A policy experiment in the South Pacific

Apparently we ran an experiment in economic policy here in the South Pacific which is described here:

[New Zealand] Treasurer Bill English said last week that he would cut public spending as a share of gross domestic product by more than twice as much as the Abbott government has announced.

In fact, without a minerals boom to line government coffers and despite a huge repair bill from two devastating earthquakes, New Zealand’s budget will be back in surplus by $NZ400 million ($370m) next financial year, rising to $NZ3.5bn by 2018.

English, now in his sixth year as New Zealand’s Treasurer, commendably chose not to emulate the world’s greatest treasurer Wayne Swan and kept a tight leash on public spending before and after the global financial crisis, preferring to cut income taxes and lift consumption tax. The Key government, facing election again later this year, is now reaping the rewards.

It wasn’t just our Wayne who took this road to ruin. Virtually everywhere was the same, with the US leading the way into an economic darkness it is impossible to see ending any time soon. But try to tell someone that Y=C+I+G is an economic death trap. But if you doubt it, look at the comparison with Australia.

The culmination of almost two decades of mainly populist budgets, the Abbott government will spend $6200 a person on cash welfare next year, over 25 per cent more than New Zealand’s government will on each of its citizens (converting all amounts to Australian dollars).

Education spending, at $2900 a person, is 10 per cent more generous in Australia but health expenditure is torrential by comparison: Australian state and federal governments will lavish more than $4600 a person to keep Australians alive and healthy, almost 50 per cent more than is spent in New Zealand. No methodological quibble could bridge such stark differences.

The relative splurge extends to hiring, too. Australia’s population of 23.5 million is about 5.2 times New Zealand’s, but as of June last year we had 8.4 times as many public servants: 1.89 million across our state, federal and local governments compared with New Zealand’s 226,000. . . .

Apart from a bloated public sector and a wellspring of whingeing, what does Australia get for its vastly more indulgent public spending? Much higher taxes, for one thing. The marginal income rate most Australians will pay from July — 34.5 per cent — will be higher even than New Zealand’s top 33 per cent rate, which makes a mockery of our 49 per cent top rate, which will be higher than China’s and France’s.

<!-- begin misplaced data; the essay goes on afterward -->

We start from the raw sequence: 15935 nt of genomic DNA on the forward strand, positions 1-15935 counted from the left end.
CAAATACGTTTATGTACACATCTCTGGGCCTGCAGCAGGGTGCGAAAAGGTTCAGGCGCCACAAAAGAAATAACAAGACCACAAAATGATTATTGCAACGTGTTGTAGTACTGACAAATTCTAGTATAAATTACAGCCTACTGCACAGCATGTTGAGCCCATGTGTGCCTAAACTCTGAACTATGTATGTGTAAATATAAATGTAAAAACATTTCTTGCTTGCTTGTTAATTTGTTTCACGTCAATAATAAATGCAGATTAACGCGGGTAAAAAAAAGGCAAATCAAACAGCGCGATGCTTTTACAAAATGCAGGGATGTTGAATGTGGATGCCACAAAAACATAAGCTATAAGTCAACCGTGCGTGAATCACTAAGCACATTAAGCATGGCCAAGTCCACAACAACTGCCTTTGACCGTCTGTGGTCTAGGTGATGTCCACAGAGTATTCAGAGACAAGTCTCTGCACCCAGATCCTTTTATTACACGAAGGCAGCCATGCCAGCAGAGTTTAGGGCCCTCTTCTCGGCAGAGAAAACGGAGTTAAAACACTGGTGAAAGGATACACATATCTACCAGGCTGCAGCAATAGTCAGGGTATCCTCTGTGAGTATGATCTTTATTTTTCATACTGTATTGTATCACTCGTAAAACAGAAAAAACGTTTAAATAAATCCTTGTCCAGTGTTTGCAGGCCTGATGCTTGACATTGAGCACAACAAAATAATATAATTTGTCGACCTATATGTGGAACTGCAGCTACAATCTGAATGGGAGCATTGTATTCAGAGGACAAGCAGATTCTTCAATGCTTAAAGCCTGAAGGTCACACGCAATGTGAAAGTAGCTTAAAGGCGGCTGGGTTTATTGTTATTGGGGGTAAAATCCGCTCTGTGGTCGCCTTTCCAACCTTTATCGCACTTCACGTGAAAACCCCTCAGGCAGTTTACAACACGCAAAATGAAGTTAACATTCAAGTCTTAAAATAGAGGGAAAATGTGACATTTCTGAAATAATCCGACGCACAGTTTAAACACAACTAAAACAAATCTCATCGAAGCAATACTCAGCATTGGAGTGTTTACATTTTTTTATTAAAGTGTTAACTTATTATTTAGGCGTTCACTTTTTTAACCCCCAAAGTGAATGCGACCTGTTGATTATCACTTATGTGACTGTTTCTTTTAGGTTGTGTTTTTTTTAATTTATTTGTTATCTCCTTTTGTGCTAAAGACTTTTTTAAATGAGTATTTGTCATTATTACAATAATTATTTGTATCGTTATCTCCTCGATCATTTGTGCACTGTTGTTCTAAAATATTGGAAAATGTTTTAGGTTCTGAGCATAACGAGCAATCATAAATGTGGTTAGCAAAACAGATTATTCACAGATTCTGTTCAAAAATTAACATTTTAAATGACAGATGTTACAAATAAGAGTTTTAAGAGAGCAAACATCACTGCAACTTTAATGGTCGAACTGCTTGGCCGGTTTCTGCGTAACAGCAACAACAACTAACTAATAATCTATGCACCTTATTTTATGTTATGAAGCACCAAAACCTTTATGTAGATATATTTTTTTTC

Undisciplined government spending will pull an economy into the dust. Such spending is a disaster both economically and then politically as governments try to pull things right.

And then there is also the delusion that low interest rates will propel an economy upwards, yet another Keynesian bequest.

Even rising interest rates have been unable to dent record high confidence levels among New Zealand households and businesses.

There is no “even” about it. High interest rates, or at least high enough to shut non-productive borrowers out of the money market, are a major factor in keeping an economy on track and growing. Economic theory today is comparable to the theories Adam Smith was writing about criticising in 1776 if not actually worse.

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60 Responses to A policy experiment in the South Pacific

  1. Badjack

    Abbott should watch and learn from Keys and English and not listen to his NZ in-laws

  2. Infidel Tiger

    I’d move there if I didn’t have to put up with insufferable rugby talk all day.

  3. Alfonso

    Alas, much of NZ life is influenced by unelected elite Maori group “rights”, the sort of thing you’d get if ex Justice Kirby had a Constitutional preamble to “interpret” the “tone” and “intent” of the rest of the Constitution.
    An ex National Party MP told me many years ago that an Asian immigration program will provide a group unengineered by the NZ school system as a way of beating the tail wags dog society NZ has become.

    (Bring on the referendum as soon as you like Tone…..but I fear tears before bedtime for the privilege mongers).

  4. brc

    I wonder what the ratio of administrators to doctors and nurses in the nz health system are? Surely our costs are the armies of paper pushers that infest federal and state health?

    If only it was an oz state. Then we’d see what competitive federalism could do as people decamped for a ten year working stint under lower taxes.

  5. pete m

    lol IT, before reading the comments I was going to say you should move to NZ!

    I thought all it needed to make the move was a job.

    Actually NZ is a beautiful country and I’d live there quite comfortably. You’d have an amazing amount of choice for day or weekend trips away, on either island.

  6. I am the Walrus, koo koo k'choo

    Mostly agreed, but there’s no need to insult Adam Smith in that way.

    Smith was a pioneer in a difficult subject area, operating with almost zero statistics. The current crop have no excuse.